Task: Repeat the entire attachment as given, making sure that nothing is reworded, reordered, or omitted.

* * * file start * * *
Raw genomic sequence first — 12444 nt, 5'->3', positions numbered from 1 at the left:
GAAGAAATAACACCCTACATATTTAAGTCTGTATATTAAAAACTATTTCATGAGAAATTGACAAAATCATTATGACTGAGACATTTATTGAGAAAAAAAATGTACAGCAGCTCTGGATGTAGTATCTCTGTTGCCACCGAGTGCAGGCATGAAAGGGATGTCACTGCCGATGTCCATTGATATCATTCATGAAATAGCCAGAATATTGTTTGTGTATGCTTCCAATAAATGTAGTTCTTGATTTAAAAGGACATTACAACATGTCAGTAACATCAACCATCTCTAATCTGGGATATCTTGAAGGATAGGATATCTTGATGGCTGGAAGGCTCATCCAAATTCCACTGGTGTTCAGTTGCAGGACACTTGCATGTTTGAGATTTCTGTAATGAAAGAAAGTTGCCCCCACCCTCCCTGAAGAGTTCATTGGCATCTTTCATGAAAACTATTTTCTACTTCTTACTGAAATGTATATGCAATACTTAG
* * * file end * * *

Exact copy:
Raw genomic sequence first — 12444 nt, 5'->3', positions numbered from 1 at the left:
GAAGAAATAACACCCTACATATTTAAGTCTGTATATTAAAAACTATTTCATGAGAAATTGACAAAATCATTATGACTGAGACATTTATTGAGAAAAAAAATGTACAGCAGCTCTGGATGTAGTATCTCTGTTGCCACCGAGTGCAGGCATGAAAGGGATGTCACTGCCGATGTCCATTGATATCATTCATGAAATAGCCAGAATATTGTTTGTGTATGCTTCCAATAAATGTAGTTCTTGATTTAAAAGGACATTACAACATGTCAGTAACATCAACCATCTCTAATCTGGGATATCTTGAAGGATAGGATATCTTGATGGCTGGAAGGCTCATCCAAATTCCACTGGTGTTCAGTTGCAGGACACTTGCATGTTTGAGATTTCTGTAATGAAAGAAAGTTGCCCCCACCCTCCCTGAAGAGTTCATTGGCATCTTTCATGAAAACTATTTTCTACTTCTTACTGAAATGTATATGCAATACTTAG